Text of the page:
The clinical genetics of phaeochromocytoma and paraganglioma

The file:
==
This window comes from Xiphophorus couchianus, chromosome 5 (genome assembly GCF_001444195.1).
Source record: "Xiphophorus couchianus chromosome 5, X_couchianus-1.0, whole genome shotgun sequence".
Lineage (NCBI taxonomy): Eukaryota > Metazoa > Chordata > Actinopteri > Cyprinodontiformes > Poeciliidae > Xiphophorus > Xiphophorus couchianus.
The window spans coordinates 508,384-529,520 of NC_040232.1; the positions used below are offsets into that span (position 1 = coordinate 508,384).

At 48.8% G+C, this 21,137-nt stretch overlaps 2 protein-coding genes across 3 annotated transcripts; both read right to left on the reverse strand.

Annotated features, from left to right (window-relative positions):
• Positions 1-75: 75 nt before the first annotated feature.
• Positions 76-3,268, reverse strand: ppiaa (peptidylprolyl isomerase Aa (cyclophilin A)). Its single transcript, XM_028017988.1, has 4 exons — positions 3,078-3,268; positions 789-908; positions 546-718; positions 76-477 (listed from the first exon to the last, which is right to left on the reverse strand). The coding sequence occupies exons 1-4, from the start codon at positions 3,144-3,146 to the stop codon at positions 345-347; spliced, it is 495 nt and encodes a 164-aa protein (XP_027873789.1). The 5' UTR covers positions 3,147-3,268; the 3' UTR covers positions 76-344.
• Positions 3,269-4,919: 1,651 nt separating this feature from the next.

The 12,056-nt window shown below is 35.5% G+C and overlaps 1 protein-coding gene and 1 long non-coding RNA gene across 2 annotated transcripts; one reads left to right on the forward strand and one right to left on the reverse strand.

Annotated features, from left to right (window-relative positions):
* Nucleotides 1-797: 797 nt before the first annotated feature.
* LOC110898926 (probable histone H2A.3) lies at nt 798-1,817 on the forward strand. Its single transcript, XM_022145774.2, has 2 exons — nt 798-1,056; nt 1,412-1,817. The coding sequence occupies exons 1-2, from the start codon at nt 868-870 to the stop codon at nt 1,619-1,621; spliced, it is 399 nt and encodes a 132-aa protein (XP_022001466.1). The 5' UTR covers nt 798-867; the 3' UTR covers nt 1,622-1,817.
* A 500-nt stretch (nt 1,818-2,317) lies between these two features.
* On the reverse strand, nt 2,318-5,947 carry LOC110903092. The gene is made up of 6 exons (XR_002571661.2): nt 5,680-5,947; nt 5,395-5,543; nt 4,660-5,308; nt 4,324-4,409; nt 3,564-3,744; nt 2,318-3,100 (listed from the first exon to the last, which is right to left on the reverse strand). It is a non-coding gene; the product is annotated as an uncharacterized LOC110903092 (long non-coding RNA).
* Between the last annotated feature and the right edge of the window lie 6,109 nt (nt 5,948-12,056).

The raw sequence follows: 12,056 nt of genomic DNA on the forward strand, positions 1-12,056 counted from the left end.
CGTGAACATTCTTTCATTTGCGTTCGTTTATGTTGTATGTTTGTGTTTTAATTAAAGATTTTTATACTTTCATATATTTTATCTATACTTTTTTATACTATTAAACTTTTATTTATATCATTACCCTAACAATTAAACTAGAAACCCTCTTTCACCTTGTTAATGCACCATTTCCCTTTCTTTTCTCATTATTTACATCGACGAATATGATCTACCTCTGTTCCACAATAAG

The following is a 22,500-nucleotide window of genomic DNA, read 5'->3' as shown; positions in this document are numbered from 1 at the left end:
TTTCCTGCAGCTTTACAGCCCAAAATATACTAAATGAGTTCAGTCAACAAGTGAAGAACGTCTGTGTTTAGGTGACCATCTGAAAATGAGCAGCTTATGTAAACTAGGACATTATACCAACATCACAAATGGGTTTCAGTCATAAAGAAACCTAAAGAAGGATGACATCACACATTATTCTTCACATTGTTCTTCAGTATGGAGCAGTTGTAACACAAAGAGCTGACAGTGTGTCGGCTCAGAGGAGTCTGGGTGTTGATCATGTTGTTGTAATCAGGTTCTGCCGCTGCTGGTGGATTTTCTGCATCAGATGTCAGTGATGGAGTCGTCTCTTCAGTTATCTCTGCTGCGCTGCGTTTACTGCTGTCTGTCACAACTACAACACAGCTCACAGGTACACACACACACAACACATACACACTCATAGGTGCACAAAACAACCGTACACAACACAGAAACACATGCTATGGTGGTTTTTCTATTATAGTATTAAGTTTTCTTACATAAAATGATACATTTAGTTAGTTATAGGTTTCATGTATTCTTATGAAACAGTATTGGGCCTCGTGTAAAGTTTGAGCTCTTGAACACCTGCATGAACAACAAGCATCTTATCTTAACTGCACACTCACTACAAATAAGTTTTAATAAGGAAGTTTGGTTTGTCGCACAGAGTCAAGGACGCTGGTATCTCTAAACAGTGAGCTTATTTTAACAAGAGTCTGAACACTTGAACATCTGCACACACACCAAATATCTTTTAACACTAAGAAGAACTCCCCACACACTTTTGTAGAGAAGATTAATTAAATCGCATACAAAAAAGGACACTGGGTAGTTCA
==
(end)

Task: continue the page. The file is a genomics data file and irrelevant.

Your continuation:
<div><p>ABSTRACT Phaeochromocytoma and paraganglioma are rare catecholamine-producing tumours, recognised to have one of the richest hereditary backgrounds of all neoplasms, with germline mutations seen in approximately 30% of patients. They can be a part of genetic syndromes such as MEN 2 or Neurofibromatosis type 1, or can be found as apparently sporadic tumours. Germline mutations are almost always found in syndromic patients. Nonetheless, apparently sporadic phaeochromocytoma too show high germline mutation rates. Early detection of a genetic mutation can lead to early diagnosis of further tumours via surveillance, early treatment and better prognosis. Apart from this, the genetic profile has important relevance for tumour location and biochemical profile, and can be a useful predictor of future tumour behaviour. It also enables family screening and surveillance. Moreover, recent studies have demonstrated significant driver somatic mutations in up to 75% of all tumours. Arch Endocrinol Metab. 2017;61(5):490-500</p></div>